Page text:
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An airhorn, is a warning device used primarily on diesel locomotives, and also on electric locomotives Airhorns are often a single horn, or a combined set of horns known as "bells" on what is called a 'mani-fold', which supports a set of horns.

Sets of horns, like the Nathan K5LA, have bells which each pay a different note of sound, and are all combined together to form a unique "warning" sound to warn people of an approaching train. They are commonly used on North American, South American, and Austrailian locomotives, while single airhorns are commonly used on Asian, African, and European locomotives; as well as also being used on various cab cars, small diesel locomotives, and railroad/railway equipment.

Some newer diesel and electric locomotives even have "horn sequencer" buttons to make sounding the horn sequences easier.


North AmericaEdit

When diesel locomotives were first produced during the 1930's in the North America, they were equipped with airhorns, and had to follow a series of horn sequences for stations, crossings, and certain movements. One example, would be "long, long, short, long", which is blown at railroad grade crossings where roads and railroads meet, and consists of having two long blasts of a horn, followed by a shorter blast, and finally a longer blast to fully alert the approach of an oncoming train.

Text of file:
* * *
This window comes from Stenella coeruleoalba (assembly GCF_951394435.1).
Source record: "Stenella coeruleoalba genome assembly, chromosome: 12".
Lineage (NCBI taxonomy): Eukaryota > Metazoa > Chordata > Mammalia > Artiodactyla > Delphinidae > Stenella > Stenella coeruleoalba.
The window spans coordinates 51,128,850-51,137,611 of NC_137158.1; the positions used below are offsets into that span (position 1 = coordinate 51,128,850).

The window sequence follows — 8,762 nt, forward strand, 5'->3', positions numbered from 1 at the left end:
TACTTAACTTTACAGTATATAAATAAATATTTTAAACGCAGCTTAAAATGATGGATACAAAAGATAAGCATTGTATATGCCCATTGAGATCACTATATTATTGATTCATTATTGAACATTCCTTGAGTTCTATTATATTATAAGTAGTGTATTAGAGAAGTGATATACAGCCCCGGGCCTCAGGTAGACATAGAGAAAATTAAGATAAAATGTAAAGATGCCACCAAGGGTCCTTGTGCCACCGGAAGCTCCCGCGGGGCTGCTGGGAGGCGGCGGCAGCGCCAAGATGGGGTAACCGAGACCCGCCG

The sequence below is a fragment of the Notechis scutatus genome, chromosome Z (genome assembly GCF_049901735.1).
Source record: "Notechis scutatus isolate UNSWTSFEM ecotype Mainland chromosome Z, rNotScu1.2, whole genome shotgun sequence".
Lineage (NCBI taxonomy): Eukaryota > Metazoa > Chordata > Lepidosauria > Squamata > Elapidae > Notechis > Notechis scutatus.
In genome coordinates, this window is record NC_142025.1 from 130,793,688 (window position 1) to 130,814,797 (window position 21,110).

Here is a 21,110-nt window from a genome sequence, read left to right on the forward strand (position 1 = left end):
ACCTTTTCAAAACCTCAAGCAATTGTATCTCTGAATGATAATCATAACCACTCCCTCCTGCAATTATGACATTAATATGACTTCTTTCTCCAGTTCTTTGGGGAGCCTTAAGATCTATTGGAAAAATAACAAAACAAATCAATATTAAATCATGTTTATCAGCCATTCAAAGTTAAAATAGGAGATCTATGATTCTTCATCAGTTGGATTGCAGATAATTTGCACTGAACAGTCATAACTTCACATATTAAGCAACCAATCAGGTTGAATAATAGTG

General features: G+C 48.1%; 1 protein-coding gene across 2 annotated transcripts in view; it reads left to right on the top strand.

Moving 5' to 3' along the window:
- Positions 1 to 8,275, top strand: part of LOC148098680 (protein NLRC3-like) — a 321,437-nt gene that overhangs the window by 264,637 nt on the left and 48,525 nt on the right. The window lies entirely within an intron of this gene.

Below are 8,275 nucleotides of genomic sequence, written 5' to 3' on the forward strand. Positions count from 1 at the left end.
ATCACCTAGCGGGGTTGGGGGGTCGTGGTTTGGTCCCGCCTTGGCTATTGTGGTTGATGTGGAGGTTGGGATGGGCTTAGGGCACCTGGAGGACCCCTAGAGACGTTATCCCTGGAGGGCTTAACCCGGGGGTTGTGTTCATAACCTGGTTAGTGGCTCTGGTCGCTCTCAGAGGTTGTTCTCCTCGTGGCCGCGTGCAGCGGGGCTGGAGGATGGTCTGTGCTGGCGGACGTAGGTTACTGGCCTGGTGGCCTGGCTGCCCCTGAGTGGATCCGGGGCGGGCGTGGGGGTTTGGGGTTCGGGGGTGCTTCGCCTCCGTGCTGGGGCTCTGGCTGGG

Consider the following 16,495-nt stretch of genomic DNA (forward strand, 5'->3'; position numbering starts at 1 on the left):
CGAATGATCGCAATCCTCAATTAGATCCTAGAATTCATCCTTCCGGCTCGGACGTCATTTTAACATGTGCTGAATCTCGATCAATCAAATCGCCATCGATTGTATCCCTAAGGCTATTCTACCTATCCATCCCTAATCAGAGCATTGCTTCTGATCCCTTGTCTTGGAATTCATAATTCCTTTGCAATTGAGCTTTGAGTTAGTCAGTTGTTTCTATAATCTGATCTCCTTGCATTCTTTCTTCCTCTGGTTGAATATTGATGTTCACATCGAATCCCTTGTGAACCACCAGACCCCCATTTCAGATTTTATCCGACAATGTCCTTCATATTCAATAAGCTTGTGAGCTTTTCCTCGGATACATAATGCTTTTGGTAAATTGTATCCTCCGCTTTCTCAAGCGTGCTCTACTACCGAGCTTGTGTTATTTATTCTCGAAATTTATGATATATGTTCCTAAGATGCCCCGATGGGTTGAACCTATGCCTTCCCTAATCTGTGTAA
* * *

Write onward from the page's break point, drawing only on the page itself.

Two blasts are also used for alerts, warnings, acceleration of trains, and the stopping of trains. Whistle sequences are similar, but involve more long toots or several short toots.

Horn Sequences are still in use as of today in the North America.



Horns have been on diesel and electric locomotives during the same time as they were used in North America. They are, however, almost rarely used unless necessary. Two short blasts of the horn, or horn-set, are used for signals, crossings, stations, stops, and small movements as well as warnings.

Because of how rural most roads are in Europe, horn sequences aren't necessary due to the low amounts of crossings and traffic.


Same as Europe, only with random sequences whenever necessary. (Warnings, dangers, etc.)

Middle EastEdit

Horns are mainly, and most commonly used at stations and when a train has stopped or is beginning to accelerate.


Most railroads, governments, and trains have adopted or inherited a similar law or code involving the "Long, long, short, long" horn sequence.

Latin AmericaEdit

Horn sequences are practically a combination of every known form, and are used like how they are in other places.